Each room in the home is often referred to as a blank canvas, a space filled with endless potential for your creativity to be unleashed.
That feeling as each piece you introduce to your room adds a new layer to your design, from installing the new grey laminate flooring all the way to fitting an elegant light fitting and other finishing touches such as vases and portraits.
A good way to describe this feeling would be watching artists like Bob Ross, who take a blank canvas and transforms it to become a visually stunning piece before your very eyes. This not only provides you with a sense of accomplishment and self-expression, but also other members of the family will benefit from a fresh and inspired home design.
However unlike a single canvas an artist may use, the home typically features 5 key rooms – the living room, kitchen, dining room, bedroom and bathroom. This means that you have 5 blank canvases to work with, and this is before you even consider additional rooms such as the study and the reception room as well.
This means that a key factor to creating a successful, satisfying and uplifting home design is maximising the impact that each of these canvases have, making each and every space count.
1, Looking at what you have to work with
The first area that any designer should look at is what you have to work with. There is little point in creating an elaborate design in your head if the room itself is unable to accommodate such ambition. All that this will lead to is a great design on paper which in the end will run off the canvas, being wasted and potentially ruining the flow of your room.
The best way to avoid this is to take a look at the space on offer, along with other features such as natural lighting and unique room design elements, such as alcoves and partitions. This will give a clearer understanding of the potential your room holds and how best to utilise the space you have. In some instances, taking the time to look at this can even reveal hidden potential your room possess, such as enclosed fireplaces and exposed brickwork.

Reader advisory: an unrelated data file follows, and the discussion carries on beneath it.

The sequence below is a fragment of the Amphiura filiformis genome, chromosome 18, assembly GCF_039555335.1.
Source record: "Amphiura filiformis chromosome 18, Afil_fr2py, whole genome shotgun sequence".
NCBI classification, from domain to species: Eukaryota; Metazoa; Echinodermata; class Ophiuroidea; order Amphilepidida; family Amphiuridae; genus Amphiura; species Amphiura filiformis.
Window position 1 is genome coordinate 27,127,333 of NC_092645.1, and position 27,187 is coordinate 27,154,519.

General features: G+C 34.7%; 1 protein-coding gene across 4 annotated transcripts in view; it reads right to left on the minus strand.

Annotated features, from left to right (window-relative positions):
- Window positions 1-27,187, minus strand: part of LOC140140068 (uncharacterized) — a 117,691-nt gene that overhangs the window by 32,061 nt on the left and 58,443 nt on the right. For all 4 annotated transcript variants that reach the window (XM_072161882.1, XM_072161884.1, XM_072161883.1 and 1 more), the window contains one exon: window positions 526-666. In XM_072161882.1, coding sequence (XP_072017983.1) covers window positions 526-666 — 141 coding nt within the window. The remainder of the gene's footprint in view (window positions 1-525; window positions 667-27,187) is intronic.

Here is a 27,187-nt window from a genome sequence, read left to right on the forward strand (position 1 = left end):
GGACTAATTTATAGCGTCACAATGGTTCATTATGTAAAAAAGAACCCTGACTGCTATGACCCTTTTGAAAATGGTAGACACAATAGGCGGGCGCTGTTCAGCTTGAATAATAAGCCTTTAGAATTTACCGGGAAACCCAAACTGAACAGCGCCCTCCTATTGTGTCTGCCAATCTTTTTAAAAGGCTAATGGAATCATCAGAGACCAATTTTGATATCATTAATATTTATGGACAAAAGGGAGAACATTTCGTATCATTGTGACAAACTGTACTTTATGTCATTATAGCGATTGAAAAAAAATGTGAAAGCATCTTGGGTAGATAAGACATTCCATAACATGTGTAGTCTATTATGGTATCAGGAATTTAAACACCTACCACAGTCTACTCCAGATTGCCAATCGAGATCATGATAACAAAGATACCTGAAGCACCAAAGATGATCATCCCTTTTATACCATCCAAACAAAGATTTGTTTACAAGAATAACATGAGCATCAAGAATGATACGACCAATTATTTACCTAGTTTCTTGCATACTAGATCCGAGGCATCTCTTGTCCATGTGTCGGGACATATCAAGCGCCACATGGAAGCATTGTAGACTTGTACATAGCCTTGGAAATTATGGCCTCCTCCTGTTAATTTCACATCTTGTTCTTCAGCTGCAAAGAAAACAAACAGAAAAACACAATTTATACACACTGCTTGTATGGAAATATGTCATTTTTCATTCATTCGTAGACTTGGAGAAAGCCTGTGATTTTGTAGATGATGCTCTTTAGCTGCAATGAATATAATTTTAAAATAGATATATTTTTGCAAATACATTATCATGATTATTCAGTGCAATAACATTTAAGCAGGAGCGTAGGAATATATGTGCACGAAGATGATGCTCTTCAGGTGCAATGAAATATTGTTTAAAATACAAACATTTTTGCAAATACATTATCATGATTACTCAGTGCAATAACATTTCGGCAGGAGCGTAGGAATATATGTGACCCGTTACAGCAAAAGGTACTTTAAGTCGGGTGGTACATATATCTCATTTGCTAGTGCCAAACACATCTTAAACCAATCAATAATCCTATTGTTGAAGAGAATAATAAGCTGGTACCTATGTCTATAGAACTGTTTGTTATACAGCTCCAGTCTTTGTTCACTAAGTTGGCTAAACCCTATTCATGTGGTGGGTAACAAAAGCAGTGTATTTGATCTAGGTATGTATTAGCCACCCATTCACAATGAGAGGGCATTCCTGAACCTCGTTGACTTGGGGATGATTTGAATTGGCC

Interior design can often be blurred behind a line of form over function. A great example of this can be found in design magazines and websites, which are filled with pictures of stunning living room, bedroom and kitchen designs.
However, as jaw dropping as these designs look, they would be nearly impossible to maintain in the long term, particularity in a busy family environment. This is because these designs fail to walk that important line between form and functionality.
When looking at your living room, bedroom or even bathroom consider what the room itself will be used for. Doing this creates a clearer picture of what features will and will not work in each room. For example, it is obvious that the dining room will have a dining table, therefore you can build your design around this; aiming to create a stunning design while also keeping the room practical and functional.